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Nascent Entrepreneurship and Race: Evidence from the GATE Experiment

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  • Marios Michaelides

Abstract

We examine white-black disparities in the labor market outcomes of nascent entrepreneurs using data from Project GATE, an experimental-design entrepreneurship training program. Findings show that white nascent entrepreneurs who applied for the program were more successful than their black peers in starting a business, becoming self-employed, and achieving high earnings. These disparities were largely because whites were more likely to have access to start-up financing and – to a lesser extent – because whites had more human capital and business background. The program was found effective in helping both white and black nascent entrepreneurs to start a business and become self-employed, but there is limited evidence that it reduced white-black entrepreneurship gaps.

Suggested Citation

  • Marios Michaelides, 2017. "Nascent Entrepreneurship and Race: Evidence from the GATE Experiment," University of Cyprus Working Papers in Economics 02-2017, University of Cyprus Department of Economics.
  • Handle: RePEc:ucy:cypeua:02-2017
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    File URL: http://papers.econ.ucy.ac.cy/RePEc/papers/02-17.pdf
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    References listed on IDEAS

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    1. Robert W. Fairlie & Dean Karlan & Jonathan Zinman, 2015. "Behind the GATE Experiment: Evidence on Effects of and Rationales for Subsidized Entrepreneurship Training," American Economic Journal: Economic Policy, American Economic Association, vol. 7(2), pages 125-161, May.
    2. Robert W. Fairlie & Alicia M. Robb, 2008. "Race and Entrepreneurial Success: Black-, Asian-, and White-Owned Businesses in the United States," MIT Press Books, The MIT Press, edition 1, volume 1, number 026206281x, January.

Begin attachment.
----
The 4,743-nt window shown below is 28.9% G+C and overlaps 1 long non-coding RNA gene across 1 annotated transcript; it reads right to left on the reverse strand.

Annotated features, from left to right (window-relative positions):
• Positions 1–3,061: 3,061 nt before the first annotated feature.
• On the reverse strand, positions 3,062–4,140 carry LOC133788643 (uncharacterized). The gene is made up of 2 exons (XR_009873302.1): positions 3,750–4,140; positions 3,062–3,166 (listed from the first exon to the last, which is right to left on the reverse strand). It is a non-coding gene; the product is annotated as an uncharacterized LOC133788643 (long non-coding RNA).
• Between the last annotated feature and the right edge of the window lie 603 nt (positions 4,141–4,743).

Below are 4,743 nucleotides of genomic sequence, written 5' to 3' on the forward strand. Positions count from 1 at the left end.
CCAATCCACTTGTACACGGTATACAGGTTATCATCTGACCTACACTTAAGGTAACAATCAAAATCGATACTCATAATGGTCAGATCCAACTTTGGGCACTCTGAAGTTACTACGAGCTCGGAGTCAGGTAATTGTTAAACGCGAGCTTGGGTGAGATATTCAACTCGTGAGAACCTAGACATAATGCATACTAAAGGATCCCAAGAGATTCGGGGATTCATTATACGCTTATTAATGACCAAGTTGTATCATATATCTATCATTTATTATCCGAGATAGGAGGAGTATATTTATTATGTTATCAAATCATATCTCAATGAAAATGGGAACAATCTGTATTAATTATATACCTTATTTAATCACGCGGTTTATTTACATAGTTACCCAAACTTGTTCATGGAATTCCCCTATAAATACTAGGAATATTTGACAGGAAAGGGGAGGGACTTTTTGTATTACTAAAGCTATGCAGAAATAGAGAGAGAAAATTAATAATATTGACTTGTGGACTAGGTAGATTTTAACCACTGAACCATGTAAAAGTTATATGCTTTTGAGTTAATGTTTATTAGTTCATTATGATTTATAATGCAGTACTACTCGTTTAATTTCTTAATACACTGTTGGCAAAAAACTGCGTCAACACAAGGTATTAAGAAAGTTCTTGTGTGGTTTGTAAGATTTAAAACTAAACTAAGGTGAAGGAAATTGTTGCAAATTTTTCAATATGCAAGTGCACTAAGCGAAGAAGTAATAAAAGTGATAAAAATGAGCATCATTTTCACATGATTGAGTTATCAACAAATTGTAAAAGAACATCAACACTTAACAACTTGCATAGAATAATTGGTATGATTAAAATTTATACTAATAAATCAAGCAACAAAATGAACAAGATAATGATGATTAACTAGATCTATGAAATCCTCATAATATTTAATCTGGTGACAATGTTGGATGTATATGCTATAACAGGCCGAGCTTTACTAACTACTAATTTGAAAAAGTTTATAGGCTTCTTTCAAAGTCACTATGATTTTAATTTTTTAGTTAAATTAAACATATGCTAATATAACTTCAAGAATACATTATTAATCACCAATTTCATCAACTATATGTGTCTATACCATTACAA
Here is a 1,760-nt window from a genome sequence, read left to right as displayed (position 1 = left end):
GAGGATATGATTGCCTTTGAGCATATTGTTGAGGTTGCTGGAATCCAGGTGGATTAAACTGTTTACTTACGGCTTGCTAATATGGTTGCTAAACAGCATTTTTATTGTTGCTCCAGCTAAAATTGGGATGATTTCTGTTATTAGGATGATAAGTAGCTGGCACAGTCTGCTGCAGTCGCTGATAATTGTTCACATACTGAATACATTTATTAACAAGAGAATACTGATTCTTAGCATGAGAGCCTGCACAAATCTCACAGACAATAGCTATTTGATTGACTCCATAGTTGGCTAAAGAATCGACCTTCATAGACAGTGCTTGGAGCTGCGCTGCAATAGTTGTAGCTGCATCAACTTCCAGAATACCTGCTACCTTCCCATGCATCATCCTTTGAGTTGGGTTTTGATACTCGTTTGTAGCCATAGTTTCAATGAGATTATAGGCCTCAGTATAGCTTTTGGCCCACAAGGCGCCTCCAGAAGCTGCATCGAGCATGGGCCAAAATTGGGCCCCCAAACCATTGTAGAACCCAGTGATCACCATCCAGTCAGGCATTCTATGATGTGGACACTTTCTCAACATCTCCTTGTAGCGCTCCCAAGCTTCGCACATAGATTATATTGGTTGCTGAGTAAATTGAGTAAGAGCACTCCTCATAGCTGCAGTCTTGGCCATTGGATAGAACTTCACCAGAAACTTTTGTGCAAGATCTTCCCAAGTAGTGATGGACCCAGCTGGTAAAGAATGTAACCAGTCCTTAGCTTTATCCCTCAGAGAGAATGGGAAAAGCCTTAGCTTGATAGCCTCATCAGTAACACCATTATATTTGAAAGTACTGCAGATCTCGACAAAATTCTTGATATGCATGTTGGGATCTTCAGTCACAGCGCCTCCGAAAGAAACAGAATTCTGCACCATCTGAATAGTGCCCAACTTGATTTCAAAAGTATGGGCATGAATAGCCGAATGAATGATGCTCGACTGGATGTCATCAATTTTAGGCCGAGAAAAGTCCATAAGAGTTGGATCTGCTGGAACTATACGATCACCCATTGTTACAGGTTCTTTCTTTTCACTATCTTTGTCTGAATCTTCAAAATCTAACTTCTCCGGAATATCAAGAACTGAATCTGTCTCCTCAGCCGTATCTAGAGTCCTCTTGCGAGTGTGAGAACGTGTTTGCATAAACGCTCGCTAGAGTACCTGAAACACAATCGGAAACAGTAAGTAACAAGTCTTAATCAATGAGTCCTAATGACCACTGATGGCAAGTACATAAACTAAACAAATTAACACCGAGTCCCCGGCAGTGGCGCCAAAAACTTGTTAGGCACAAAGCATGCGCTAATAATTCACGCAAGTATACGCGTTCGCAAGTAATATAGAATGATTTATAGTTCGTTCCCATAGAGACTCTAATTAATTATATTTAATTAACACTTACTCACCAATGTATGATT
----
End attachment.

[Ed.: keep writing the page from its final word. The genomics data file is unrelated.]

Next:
3. Robert W. Fairlie & Bruce D. Meyer, 1996. "Ethnic and Racial Self-Employment Differences and Possible Explanations," Journal of Human Resources, University of Wisconsin Press, vol. 31(4), pages 757-793.
    4. Fairlie, Robert W, 1999. "The Absence of the African-American Owned Business: An Analysis of the Dynamics of Self-Employment," Journal of Labor Economics, University of Chicago Press, vol. 17(1), pages 80-108, January.
    5. Erik Hurst & Annamaria Lusardi, 2004. "Liquidity Constraints, Household Wealth, and Entrepreneurship," Journal of Political Economy, University of Chicago Press, vol. 112(2), pages 319-347, April.
    6. Elizabeth Asiedu & James A. Freeman & Akwasi Nti-Addae, 2012. "Access to Credit by Small Businesses: How Relevant Are Race, Ethnicity, and Gender?," American Economic Review, American Economic Association, vol. 102(3), pages 532-537, May.
    7. David G. Blanchflower & Phillip B. Levine & David J. Zimmerman, 2003. "Discrimination in the Small-Business Credit Market," The Review of Economics and Statistics, MIT Press, vol. 85(4), pages 930-943, November.
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    10. repec:mpr:mprres:5464 is not listed on IDEAS
    11. Michaelides, Marios & Benus, Jacob, 2012. "Are self-employment training programs effective? Evidence from Project GATE," Labour Economics, Elsevier, vol. 19(5), pages 695-705.
    12. Glocker, Daniela & Steiner, Viktor, 2007. "Self-Employment: A Way to End Unemployment? Empirical Evidence from German Pseudo-Panel Data," IZA Discussion Papers 2561, Institute for the Study of Labor (IZA).
    13. Paul D. Reynolds & Nancy M. Carter & William B. Gartner & Patricia G. Greene, 2004. "The Prevalence of Nascent Entrepreneurs in the United States: Evidence from the Panel Study of Entrepreneurial Dynamics," Small Business Economics, Springer, vol. 23(4), pages 263-284, November.
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    15. Jeanne Bellotti & Sheena McConnell & Jacob Benus, "undated". "Growing America Through Entrepreneurship," Mathematica Policy Research Reports d3bbbcef77fe49cb988c23d84, Mathematica Policy Research.
    16. Magnus Lofstrom & Timothy Bates, 2013. "African Americans’ pursuit of self-employment," Small Business Economics, Springer, vol. 40(1), pages 73-86, January.
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    More about this item

    Keywords

    Entrepreneurship; small business; minority entrepreneurship; entrepreneurship entry; human capital; business background; start-up financing; entrepreneurship training;

    JEL classification:

    • J15 - Labor and Demographic Economics - - Demographic Economics - - - Economics of Minorities, Races, Indigenous Peoples, and Immigrants; Non-labor Discrimination
    • J24 - Labor and Demographic Economics - - Demand and Supply of Labor - - - Human Capital; Skills; Occupational Choice; Labor Productivity
    • L26 - Industrial Organization - - Firm Objectives, Organization, and Behavior - - - Entrepreneurship
    • M13 - Business Administration and Business Economics; Marketing; Accounting; Personnel Economics - - Business Administration - - - New Firms; Startups

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